OBAMA AT AIPAC: TEN THESES
Share Post PrintMay 22, 2011 Posted by Scott at 10:27 AM
President Obama just completed his address to the annual AIPAC policy conference in Washington. Given the context, it was an important and dramatic speech. Here is the text. It deserves the closest attention.
I offer ten theses based on the text of the two speeches, in no particular order, with no claim to originality:
1. Obama's statement of his principles for a deal between Israel and the Palestinian Arabs did not belong in his speech on developments in the Arab world. Its inclusion was a mistake -- not from Obama's perspective, but from the perspective of the national interest of the United States.
2. The Arab Spring demonstrates the marginal nature of the problem of the Palestinian Arabs in the Arab world. For Obama to inject it after the damage he has already done is an act of ego and malice.
3. Obama is urging Israel to negotiate with a Hamas/Fatah government, if not with Hamas. "[N]o matter how hard it may be to start meaningful negotiations under the current circumstances, we must acknowledge that a failure to try is not an option. The status quo is unsustainable."
4. Obama makes a point of demanding a "contiguous" Palestinian state. Such a state can only come at the cost of a contiguous Israel. A "contiguous" Palestinian state would bisect Israel between Gaza and the disputed territories.
5. Obama implicitly favors the redivision of Jerusalem as part of his proposal.
6. Obama doesn't mention the persistent Palestinian demand for a "right of return." In his discussion of the demographic considerations that support a peace agreement, Obama implicitly rejects it. Yet he will not say so publicly. Israel cannot agree to it and the Palestinians have never given it up.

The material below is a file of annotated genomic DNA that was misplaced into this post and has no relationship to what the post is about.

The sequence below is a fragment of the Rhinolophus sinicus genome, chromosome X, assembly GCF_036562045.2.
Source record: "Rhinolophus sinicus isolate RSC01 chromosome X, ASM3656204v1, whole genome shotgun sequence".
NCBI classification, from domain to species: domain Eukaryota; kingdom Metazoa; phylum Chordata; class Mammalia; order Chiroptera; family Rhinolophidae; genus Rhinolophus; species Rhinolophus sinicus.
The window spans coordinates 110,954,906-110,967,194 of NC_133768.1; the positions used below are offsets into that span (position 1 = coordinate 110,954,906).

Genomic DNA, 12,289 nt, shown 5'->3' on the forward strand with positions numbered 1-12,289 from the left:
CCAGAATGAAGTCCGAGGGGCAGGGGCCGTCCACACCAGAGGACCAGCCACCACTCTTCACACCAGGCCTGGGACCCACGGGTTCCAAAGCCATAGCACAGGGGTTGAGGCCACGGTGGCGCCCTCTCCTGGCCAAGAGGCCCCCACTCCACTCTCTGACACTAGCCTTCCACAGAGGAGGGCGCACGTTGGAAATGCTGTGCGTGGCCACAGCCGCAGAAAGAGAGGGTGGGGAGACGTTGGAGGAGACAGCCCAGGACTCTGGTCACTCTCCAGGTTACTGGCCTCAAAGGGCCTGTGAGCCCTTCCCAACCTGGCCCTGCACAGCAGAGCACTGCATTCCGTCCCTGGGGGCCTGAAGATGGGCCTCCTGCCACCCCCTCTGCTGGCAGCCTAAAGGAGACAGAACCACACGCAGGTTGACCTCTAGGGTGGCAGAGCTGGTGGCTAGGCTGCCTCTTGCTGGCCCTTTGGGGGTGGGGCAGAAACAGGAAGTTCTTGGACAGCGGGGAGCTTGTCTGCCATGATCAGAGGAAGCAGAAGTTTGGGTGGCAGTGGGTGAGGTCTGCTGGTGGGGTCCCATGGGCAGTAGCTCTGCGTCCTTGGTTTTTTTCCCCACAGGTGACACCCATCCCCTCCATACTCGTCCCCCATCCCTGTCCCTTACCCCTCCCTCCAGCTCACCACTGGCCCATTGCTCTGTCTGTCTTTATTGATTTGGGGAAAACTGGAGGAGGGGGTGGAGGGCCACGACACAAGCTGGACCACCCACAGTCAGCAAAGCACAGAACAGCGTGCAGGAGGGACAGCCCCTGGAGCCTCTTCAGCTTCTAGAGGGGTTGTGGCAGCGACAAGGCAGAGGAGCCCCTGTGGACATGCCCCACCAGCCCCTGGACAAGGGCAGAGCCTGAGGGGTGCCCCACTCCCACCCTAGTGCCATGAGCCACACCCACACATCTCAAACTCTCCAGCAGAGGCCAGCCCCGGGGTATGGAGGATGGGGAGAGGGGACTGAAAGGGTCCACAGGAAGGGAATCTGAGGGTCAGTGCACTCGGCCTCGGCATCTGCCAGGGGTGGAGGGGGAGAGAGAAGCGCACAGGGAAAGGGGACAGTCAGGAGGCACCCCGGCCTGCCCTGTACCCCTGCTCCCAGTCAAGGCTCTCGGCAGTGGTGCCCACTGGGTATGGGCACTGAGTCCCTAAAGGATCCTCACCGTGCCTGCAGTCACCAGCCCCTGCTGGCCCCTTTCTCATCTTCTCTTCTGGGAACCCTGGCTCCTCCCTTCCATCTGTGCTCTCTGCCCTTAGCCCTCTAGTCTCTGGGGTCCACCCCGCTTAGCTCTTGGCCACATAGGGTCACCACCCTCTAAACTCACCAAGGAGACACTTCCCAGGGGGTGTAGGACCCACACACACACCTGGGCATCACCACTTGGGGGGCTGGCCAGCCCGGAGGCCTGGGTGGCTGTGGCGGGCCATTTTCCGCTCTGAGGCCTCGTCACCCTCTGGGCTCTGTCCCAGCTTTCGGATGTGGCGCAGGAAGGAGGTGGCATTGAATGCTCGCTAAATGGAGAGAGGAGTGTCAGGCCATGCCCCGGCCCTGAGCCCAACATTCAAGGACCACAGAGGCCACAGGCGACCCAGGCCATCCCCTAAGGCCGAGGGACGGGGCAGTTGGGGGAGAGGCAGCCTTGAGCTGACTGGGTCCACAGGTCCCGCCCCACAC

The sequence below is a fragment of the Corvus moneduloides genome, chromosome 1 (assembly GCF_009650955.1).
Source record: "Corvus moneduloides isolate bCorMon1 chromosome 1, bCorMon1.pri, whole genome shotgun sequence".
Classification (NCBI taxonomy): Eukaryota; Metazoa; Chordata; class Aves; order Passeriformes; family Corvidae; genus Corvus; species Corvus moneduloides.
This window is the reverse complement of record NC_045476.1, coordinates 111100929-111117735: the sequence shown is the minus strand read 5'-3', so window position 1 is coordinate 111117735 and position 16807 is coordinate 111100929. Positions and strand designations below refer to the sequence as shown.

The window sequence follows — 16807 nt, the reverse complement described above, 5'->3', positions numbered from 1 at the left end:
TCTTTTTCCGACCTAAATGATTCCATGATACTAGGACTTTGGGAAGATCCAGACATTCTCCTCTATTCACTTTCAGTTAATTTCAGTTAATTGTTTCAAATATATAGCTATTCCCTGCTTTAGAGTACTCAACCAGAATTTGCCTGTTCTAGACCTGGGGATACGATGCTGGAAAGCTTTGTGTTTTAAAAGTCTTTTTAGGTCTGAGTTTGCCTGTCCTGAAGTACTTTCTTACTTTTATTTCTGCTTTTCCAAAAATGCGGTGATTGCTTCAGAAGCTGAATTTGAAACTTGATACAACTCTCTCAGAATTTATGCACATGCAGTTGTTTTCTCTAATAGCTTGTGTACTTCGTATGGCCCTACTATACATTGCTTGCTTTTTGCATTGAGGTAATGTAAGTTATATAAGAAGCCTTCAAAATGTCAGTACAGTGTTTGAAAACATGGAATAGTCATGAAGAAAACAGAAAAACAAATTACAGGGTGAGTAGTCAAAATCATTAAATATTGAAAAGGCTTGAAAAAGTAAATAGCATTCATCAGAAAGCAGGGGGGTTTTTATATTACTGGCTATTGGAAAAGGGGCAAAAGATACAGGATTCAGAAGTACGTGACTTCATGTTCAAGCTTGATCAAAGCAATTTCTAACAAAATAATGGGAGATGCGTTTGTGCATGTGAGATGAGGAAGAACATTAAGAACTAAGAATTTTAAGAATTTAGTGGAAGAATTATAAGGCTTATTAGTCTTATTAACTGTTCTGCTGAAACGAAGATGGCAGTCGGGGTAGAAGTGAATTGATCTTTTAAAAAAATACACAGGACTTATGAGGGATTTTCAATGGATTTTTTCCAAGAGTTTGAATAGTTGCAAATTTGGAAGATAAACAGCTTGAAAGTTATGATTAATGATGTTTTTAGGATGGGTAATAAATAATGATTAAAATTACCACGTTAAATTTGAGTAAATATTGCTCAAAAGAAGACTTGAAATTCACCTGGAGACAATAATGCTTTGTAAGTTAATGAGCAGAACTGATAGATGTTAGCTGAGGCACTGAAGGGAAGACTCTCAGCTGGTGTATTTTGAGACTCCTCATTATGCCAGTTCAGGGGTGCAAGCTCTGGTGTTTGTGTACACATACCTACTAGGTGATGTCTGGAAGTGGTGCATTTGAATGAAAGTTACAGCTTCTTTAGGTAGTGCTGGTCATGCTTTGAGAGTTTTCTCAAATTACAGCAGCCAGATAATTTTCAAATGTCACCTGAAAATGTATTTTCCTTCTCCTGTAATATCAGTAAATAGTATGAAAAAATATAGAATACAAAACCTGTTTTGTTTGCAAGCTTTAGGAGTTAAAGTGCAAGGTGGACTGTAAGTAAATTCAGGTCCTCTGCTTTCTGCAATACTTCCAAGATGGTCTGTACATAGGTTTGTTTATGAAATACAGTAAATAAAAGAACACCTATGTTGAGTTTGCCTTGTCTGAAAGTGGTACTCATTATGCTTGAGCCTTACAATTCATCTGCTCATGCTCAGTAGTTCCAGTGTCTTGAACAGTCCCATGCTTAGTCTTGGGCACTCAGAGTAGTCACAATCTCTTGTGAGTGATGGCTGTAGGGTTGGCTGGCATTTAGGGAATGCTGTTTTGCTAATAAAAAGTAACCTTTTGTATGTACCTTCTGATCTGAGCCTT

7. Obama is not only urging Israel to negotiate with a Hamas/Fatah government, he is setting up the United States to support the jihadist governments that will result from the Arab Spring.
8. Obama's two speeches implicitly commit the United States to veto the Palestinian bid for national recognition by the UN this September.
9. Obama leaves the commitment implicit in order to maximize his leverage against Israel and keep his options open.
10. Obama intensely dislikes Israel, not just Prime Minister Netanyahu. His dislike comes through in the anger with which he asserts the pro-Israel commitments that precede his discussion of the Israel-Palestinian conflict. My guess is that it also came through in his famous tribute to Rashid Khalidi, the videotape of which is still kept under lock and key by the Los Angeles Times.
The status of President Bush's 2004 commitments to Israel in the context of the pullout from Gaza is left ambiguous. It remains a matter of educated conjecture. It is another one of the matters not expressly addressed in Obama's two speeches. Reporting from the AIPAC policy conference, Ronald Radosh has posted a valuable assessment of Obama's AIPAC speech. Radosh takes up the question of Obama's attitude to these commitments,
The text of Obama's AIPAC speech does not convey Obama's obvious anger and defensiveness. Meryl Yourish captures some of this in her live blog post on the speech.